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Response to condom experiment on food waste vs dung for biogas


I got a really interesting response from T.C. Culhane to my earlier blog post on my experiment about biogas in which I tested the theory about kitchen waste vs cow dung for methane biogas.

My condom experiment showed that cow dung was far superior to kitchen waste in gas production

Here’s what Culhane had to say

“Marcel Lenormand called my attention to what you are doing.  It is great to see a small-scale experimental design for biogas which can be easily replicated. With my experience building digestors in Kenya as well as Egypt, Tanzania and the U.S. I thought I might share some thoughts.  First, you will not get any appreciable methane from the food waste container and you are right, it will rot and consume the air (this is the sucking the condom into the cup you observed). This is because food waste contains virtually no methanogens if any at all.  We did the same experiment in Cairo with a 200 liter drum filled with food waste to prove it to ourselves, just in case.  One needs a source of methanogenic bacteria, and normally that is from cow or horse or pig dung (others have used goats and cows and I’ve even started a digestors using my baby’s soiled diaper). However once you have enough bacteria producing gas the kitchen waste is a superior food. In all the cases we’ve observed the dung definitely starts producing gas first because the mix of dung and food can turn too acidic, inhibiting methanogen growth. This is why Dr. Karve always recommends you start your digestor with animal dung first and WAIT until you get your first FLAMMABLE methane before adding food waste.  But from then on you need only add food waste. You just have to make sure you do not add too much.  Karve says (and we’ve confirmed) to start feeding slowly, about 200 grams at first and gradually building up to no more than 2 kilos a day for a 1000 liter system.
It may be that what you are observing in your condoms is not methane at all, but CO2, for this is the first gas to be produced.  Over a period of several weeks the CO2 concentration drops to about 40% and the methane concentration increases to about 60% and that is when it starts burning.  So don’t let the gas production you see at first be the indicator of how well your system is doing. What you are trying to do is grow a stable and large colony of methanogenic bacteria.  Once you have done that, you can start feeding the food waste and you will not have to feed animal wastes again (though you are always welcome to — it is a good thing to add fresh bacteria through new dung introductions but if it gets to be a hassle you don’t have to put more in.) Among the Masai at the Boma we recommend putting any waste cabbage leaves and potato skins and ugale that fell on the floor and mix in any cow dung that is convenient. The addition of the food wastes improves output. Hope that helps!”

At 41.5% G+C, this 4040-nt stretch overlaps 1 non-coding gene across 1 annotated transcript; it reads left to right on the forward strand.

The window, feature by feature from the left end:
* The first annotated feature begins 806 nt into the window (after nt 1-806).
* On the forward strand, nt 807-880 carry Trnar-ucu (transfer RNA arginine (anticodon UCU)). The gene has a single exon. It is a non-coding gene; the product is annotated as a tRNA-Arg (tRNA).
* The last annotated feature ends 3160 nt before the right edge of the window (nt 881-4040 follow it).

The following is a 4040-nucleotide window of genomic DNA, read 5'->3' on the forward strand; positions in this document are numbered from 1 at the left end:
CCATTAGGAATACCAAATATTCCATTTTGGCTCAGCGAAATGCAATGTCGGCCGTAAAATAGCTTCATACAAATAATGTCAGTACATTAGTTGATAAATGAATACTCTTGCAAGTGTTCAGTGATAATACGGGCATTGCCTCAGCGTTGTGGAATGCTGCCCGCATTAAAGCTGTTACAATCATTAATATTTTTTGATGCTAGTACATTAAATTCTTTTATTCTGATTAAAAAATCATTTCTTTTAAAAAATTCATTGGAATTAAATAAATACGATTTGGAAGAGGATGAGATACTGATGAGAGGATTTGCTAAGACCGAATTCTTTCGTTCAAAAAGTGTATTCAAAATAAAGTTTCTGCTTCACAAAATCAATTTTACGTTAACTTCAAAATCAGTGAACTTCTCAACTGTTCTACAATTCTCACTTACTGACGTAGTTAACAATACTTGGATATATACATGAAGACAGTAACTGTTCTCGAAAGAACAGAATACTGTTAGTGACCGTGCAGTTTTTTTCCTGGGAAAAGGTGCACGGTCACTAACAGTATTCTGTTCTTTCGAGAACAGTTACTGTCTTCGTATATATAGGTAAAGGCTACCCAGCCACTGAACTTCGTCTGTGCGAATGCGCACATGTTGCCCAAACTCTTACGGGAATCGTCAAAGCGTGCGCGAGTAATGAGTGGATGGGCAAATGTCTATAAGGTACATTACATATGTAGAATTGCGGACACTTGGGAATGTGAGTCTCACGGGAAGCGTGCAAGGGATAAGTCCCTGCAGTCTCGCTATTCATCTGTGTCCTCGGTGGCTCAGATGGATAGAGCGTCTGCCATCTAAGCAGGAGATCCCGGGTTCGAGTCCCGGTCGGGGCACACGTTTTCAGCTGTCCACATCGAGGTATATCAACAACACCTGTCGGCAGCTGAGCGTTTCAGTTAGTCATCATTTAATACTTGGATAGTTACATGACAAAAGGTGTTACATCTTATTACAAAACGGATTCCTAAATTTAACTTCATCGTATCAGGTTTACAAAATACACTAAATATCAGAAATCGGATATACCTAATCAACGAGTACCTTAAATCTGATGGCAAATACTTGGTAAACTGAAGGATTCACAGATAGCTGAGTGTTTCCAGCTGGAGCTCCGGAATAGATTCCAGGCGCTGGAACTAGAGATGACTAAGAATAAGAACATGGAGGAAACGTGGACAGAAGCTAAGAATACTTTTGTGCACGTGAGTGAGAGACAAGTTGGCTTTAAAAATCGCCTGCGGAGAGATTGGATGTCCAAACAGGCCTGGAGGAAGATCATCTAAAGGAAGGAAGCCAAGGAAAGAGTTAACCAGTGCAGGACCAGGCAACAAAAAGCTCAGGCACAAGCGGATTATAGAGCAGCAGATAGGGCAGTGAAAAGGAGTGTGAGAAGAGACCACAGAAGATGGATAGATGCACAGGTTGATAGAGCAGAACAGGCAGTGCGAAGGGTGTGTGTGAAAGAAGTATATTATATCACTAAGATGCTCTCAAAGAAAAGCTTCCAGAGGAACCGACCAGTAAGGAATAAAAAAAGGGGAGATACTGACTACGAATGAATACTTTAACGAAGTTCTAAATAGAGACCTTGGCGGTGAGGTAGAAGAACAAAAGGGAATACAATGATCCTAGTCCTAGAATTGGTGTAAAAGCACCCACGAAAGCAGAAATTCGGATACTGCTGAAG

Well, Mr. Culhane this really helps a lot and though my dung digetser is working fine now,  I do have to go back to the drawing board and re-do the experiment but will need a new supply of condoms for that!

Read more about the how we installed a flexible biogas system at home on Afrigadget.com

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June 21, 2010 - Posted by | Uncategorized

1 Comment »

  1. Thanks T.H. that explains very well what’s going on in Paula’s pots.

    I understand Paula’s (and others) response about feeding food waste to a digester when it’s said “we don’t have any/much food waste”. As T.H. mentions, it’s surprising where such scraps can come from – the floor, washing up water…

    I’ve made a tentative approach to a local supermarket about picking up their spoiled fruit and bread. They were at least initially warm to the suggestion. I’d be very interested to know what grocery stores around Africa would say to that. It would mean an abundant supply of feedstock.

    Comment by Marcel | June 22, 2010 | Reply


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